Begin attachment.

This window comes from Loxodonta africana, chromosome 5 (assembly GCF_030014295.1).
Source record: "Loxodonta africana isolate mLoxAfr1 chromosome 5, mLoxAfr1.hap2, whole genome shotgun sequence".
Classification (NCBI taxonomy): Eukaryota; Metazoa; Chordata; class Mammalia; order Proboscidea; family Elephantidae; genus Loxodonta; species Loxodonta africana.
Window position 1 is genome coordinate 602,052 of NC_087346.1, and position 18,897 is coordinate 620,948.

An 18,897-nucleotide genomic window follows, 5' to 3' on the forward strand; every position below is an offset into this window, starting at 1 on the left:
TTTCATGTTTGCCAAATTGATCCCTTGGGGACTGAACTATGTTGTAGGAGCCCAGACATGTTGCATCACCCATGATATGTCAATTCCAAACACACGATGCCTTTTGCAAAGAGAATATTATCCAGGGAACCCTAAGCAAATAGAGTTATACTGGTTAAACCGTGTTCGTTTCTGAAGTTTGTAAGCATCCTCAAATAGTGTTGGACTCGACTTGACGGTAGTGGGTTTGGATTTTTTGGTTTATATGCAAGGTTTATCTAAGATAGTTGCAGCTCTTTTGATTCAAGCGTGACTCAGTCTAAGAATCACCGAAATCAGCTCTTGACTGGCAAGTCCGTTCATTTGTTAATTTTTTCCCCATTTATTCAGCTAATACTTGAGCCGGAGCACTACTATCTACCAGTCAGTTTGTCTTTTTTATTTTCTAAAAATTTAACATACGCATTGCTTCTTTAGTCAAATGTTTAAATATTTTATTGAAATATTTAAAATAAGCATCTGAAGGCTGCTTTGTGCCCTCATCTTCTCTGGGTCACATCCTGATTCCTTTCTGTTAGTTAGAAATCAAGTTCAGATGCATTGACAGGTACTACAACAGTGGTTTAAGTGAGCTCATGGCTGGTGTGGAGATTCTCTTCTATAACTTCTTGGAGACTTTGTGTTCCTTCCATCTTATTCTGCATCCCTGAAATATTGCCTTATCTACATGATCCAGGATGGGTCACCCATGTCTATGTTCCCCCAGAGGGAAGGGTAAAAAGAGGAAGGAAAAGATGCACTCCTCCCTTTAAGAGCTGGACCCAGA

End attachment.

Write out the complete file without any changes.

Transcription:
This window comes from Loxodonta africana, chromosome 5 (assembly GCF_030014295.1).
Source record: "Loxodonta africana isolate mLoxAfr1 chromosome 5, mLoxAfr1.hap2, whole genome shotgun sequence".
Classification (NCBI taxonomy): Eukaryota; Metazoa; Chordata; class Mammalia; order Proboscidea; family Elephantidae; genus Loxodonta; species Loxodonta africana.
Window position 1 is genome coordinate 602,052 of NC_087346.1, and position 18,897 is coordinate 620,948.

An 18,897-nucleotide genomic window follows, 5' to 3' on the forward strand; every position below is an offset into this window, starting at 1 on the left:
TTTCATGTTTGCCAAATTGATCCCTTGGGGACTGAACTATGTTGTAGGAGCCCAGACATGTTGCATCACCCATGATATGTCAATTCCAAACACACGATGCCTTTTGCAAAGAGAATATTATCCAGGGAACCCTAAGCAAATAGAGTTATACTGGTTAAACCGTGTTCGTTTCTGAAGTTTGTAAGCATCCTCAAATAGTGTTGGACTCGACTTGACGGTAGTGGGTTTGGATTTTTTGGTTTATATGCAAGGTTTATCTAAGATAGTTGCAGCTCTTTTGATTCAAGCGTGACTCAGTCTAAGAATCACCGAAATCAGCTCTTGACTGGCAAGTCCGTTCATTTGTTAATTTTTTCCCCATTTATTCAGCTAATACTTGAGCCGGAGCACTACTATCTACCAGTCAGTTTGTCTTTTTTATTTTCTAAAAATTTAACATACGCATTGCTTCTTTAGTCAAATGTTTAAATATTTTATTGAAATATTTAAAATAAGCATCTGAAGGCTGCTTTGTGCCCTCATCTTCTCTGGGTCACATCCTGATTCCTTTCTGTTAGTTAGAAATCAAGTTCAGATGCATTGACAGGTACTACAACAGTGGTTTAAGTGAGCTCATGGCTGGTGTGGAGATTCTCTTCTATAACTTCTTGGAGACTTTGTGTTCCTTCCATCTTATTCTGCATCCCTGAAATATTGCCTTATCTACATGATCCAGGATGGGTCACCCATGTCTATGTTCCCCCAGAGGGAAGGGTAAAAAGAGGAAGGAAAAGATGCACTCCTCCCTTTAAGAGCTGGACCCAGA